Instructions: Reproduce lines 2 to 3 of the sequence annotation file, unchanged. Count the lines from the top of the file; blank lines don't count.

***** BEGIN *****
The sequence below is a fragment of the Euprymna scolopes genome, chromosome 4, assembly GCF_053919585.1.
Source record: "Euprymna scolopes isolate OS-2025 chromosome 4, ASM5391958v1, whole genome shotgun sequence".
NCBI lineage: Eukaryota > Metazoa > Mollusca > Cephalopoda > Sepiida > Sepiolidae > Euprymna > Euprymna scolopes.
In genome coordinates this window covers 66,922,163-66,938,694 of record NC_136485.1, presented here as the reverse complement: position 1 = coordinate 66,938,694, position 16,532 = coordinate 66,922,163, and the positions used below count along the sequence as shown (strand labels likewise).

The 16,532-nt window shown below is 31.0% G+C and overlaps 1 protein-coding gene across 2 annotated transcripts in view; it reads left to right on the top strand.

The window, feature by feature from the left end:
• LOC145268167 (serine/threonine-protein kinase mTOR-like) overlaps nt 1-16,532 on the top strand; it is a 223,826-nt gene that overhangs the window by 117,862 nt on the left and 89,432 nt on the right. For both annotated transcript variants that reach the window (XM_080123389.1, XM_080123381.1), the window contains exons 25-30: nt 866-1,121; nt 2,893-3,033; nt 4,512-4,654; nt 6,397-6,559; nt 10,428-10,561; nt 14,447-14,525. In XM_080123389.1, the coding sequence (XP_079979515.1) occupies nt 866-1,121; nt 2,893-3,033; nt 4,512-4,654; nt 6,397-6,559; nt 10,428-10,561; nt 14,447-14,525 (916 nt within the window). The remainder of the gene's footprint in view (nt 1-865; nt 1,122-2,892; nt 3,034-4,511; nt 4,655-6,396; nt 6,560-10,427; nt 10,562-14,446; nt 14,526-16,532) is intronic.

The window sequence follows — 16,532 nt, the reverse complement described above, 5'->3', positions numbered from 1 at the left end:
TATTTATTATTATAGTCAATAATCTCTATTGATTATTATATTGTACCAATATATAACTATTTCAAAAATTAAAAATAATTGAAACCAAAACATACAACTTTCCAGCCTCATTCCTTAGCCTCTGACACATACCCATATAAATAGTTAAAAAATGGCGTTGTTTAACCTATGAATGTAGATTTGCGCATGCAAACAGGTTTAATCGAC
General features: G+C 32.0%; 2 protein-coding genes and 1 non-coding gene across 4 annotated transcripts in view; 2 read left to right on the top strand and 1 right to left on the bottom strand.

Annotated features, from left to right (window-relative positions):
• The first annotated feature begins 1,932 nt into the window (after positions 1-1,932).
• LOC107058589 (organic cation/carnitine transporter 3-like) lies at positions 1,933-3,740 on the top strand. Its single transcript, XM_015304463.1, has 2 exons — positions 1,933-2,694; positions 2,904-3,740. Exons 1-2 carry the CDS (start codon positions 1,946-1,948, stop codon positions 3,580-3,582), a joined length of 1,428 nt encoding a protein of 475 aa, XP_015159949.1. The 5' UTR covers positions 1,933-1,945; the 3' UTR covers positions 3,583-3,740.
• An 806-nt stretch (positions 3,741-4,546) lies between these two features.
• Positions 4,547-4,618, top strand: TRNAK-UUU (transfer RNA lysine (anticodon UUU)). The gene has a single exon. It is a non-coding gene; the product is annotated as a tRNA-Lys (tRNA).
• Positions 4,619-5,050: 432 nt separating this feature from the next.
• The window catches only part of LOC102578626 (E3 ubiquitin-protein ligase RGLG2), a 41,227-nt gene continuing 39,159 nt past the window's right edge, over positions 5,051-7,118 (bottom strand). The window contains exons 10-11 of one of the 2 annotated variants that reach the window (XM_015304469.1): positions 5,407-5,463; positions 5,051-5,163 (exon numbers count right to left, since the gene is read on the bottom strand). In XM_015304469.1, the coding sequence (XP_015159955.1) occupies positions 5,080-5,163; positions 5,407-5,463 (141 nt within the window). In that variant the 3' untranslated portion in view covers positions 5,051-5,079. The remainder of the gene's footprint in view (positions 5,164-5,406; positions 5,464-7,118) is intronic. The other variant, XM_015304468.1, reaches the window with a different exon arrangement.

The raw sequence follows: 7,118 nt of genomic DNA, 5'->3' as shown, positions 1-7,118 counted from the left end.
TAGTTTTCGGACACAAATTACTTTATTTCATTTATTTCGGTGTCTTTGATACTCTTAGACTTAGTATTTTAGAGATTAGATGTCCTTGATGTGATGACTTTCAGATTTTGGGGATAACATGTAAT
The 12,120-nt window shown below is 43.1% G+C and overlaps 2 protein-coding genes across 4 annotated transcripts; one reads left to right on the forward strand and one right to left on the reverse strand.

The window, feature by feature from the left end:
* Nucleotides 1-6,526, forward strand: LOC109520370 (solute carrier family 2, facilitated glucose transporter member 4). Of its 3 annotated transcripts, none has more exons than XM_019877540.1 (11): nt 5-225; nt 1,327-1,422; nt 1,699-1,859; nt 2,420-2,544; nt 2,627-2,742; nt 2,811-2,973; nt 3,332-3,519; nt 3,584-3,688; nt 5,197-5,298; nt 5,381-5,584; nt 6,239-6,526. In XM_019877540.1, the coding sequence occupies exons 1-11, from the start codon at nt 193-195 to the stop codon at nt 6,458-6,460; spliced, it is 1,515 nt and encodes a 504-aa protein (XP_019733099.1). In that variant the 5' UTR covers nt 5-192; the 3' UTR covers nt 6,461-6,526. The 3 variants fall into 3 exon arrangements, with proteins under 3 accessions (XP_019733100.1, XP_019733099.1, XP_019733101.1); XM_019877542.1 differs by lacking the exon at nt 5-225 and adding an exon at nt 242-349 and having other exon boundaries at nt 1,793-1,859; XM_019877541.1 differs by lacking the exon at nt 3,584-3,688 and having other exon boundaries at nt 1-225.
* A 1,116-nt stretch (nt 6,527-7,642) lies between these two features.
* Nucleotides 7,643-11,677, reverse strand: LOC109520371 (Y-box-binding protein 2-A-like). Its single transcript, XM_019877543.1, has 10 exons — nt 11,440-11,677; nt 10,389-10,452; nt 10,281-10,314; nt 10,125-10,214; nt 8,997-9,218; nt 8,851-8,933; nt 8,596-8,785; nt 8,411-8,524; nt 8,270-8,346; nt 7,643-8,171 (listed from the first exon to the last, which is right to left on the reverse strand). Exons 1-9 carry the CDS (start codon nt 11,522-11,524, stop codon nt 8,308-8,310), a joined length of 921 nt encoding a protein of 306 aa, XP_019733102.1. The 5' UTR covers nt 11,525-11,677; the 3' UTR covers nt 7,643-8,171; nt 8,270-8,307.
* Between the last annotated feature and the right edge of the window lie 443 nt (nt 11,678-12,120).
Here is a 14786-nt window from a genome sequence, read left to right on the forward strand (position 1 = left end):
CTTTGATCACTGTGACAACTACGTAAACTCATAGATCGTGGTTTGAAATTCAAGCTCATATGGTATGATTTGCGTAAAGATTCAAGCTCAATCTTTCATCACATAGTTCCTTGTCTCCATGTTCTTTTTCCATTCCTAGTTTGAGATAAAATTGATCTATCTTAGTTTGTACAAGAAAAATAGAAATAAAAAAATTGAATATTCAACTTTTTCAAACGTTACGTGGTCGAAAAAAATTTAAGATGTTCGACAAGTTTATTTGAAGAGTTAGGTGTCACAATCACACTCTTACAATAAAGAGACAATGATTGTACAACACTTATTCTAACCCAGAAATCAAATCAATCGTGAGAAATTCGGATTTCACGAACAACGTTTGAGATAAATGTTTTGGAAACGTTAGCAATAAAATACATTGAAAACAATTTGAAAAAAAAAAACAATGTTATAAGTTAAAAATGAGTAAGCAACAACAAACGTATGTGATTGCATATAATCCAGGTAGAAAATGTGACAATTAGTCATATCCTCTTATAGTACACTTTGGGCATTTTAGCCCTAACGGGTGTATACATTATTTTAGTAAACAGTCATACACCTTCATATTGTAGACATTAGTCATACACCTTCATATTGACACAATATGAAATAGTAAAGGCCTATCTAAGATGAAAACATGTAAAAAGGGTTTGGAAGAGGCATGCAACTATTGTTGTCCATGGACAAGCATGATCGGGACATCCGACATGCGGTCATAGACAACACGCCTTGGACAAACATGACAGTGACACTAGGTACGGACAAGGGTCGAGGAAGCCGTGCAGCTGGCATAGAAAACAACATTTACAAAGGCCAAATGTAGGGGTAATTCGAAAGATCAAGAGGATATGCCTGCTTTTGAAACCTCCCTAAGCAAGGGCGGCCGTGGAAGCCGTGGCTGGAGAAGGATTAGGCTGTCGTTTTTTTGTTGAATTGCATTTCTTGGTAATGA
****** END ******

Source record: "Euprymna scolopes isolate OS-2025 chromosome 4, ASM5391958v1, whole genome shotgun sequence".
NCBI lineage: Eukaryota > Metazoa > Mollusca > Cephalopoda > Sepiida > Sepiolidae > Euprymna > Euprymna scolopes.